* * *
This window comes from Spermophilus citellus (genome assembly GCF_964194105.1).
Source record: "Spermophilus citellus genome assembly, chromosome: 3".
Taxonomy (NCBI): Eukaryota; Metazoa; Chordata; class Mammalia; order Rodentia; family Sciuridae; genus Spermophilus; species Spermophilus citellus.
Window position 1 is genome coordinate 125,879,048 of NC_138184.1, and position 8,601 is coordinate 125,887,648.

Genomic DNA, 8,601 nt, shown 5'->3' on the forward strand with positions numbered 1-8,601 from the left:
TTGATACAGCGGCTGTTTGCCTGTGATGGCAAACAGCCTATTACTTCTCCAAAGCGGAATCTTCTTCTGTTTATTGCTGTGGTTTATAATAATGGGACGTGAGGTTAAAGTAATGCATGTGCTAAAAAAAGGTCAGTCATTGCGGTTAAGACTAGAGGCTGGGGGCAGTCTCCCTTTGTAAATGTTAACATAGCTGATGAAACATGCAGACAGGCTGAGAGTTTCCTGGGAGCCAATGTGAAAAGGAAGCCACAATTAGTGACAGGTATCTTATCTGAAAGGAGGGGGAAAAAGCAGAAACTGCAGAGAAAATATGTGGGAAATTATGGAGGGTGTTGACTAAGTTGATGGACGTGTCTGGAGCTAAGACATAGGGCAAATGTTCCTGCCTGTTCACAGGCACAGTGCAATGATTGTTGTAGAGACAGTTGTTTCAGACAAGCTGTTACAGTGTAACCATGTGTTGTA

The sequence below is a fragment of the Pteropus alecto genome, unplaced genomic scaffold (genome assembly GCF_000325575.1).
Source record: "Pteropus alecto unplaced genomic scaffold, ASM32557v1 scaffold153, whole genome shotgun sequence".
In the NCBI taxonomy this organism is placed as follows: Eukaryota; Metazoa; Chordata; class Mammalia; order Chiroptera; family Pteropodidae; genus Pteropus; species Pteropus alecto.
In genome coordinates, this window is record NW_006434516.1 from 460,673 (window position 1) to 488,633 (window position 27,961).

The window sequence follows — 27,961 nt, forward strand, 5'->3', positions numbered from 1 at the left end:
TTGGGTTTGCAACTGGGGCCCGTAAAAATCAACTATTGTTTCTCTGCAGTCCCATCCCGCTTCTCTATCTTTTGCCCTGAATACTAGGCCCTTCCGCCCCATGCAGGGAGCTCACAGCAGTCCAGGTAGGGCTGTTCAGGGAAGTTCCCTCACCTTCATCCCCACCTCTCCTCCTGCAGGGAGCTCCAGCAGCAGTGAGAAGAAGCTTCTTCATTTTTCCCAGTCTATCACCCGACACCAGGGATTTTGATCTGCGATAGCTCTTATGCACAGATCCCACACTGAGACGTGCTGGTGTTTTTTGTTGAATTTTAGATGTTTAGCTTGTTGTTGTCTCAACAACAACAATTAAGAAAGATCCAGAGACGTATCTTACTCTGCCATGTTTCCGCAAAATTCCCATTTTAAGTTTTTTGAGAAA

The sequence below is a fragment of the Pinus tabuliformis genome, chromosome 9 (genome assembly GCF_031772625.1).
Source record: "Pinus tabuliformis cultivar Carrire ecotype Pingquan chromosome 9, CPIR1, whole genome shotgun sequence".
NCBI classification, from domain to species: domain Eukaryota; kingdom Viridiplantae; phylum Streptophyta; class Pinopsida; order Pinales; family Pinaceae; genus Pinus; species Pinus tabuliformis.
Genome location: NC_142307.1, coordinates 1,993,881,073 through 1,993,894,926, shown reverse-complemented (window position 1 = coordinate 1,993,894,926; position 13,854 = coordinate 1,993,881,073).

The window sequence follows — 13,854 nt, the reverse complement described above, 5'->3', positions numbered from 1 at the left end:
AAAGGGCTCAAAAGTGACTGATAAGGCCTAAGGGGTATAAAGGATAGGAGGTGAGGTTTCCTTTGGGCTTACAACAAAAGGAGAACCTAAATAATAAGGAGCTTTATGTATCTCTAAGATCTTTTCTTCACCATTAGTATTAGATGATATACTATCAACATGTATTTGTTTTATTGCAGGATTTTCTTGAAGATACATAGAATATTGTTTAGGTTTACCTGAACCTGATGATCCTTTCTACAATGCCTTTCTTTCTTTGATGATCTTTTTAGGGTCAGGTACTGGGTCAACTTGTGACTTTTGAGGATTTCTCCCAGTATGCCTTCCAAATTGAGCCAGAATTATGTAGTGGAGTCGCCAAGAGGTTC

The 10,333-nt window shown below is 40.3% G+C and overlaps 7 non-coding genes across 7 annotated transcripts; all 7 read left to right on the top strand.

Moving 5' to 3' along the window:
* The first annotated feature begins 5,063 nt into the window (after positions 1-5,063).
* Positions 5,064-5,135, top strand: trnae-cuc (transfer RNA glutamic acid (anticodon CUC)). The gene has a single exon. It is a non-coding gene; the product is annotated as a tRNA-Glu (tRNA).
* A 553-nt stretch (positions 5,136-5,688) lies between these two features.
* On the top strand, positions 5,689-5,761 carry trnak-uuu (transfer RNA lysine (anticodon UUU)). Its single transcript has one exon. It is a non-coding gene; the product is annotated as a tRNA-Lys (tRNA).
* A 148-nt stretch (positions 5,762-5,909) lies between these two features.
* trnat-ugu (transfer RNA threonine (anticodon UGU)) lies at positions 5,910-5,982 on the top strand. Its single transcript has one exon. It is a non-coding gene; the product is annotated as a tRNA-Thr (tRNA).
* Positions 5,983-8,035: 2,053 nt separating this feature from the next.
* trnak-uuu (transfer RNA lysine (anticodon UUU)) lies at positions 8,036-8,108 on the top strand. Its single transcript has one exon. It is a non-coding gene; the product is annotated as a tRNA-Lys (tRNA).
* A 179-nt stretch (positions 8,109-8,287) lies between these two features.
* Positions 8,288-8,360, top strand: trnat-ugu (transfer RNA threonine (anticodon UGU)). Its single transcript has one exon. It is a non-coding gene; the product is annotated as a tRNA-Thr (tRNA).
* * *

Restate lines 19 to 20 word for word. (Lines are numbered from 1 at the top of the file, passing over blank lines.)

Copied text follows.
The 10,333-nt window shown below is 40.3% G+C and overlaps 7 non-coding genes across 7 annotated transcripts; all 7 read left to right on the top strand.

Moving 5' to 3' along the window: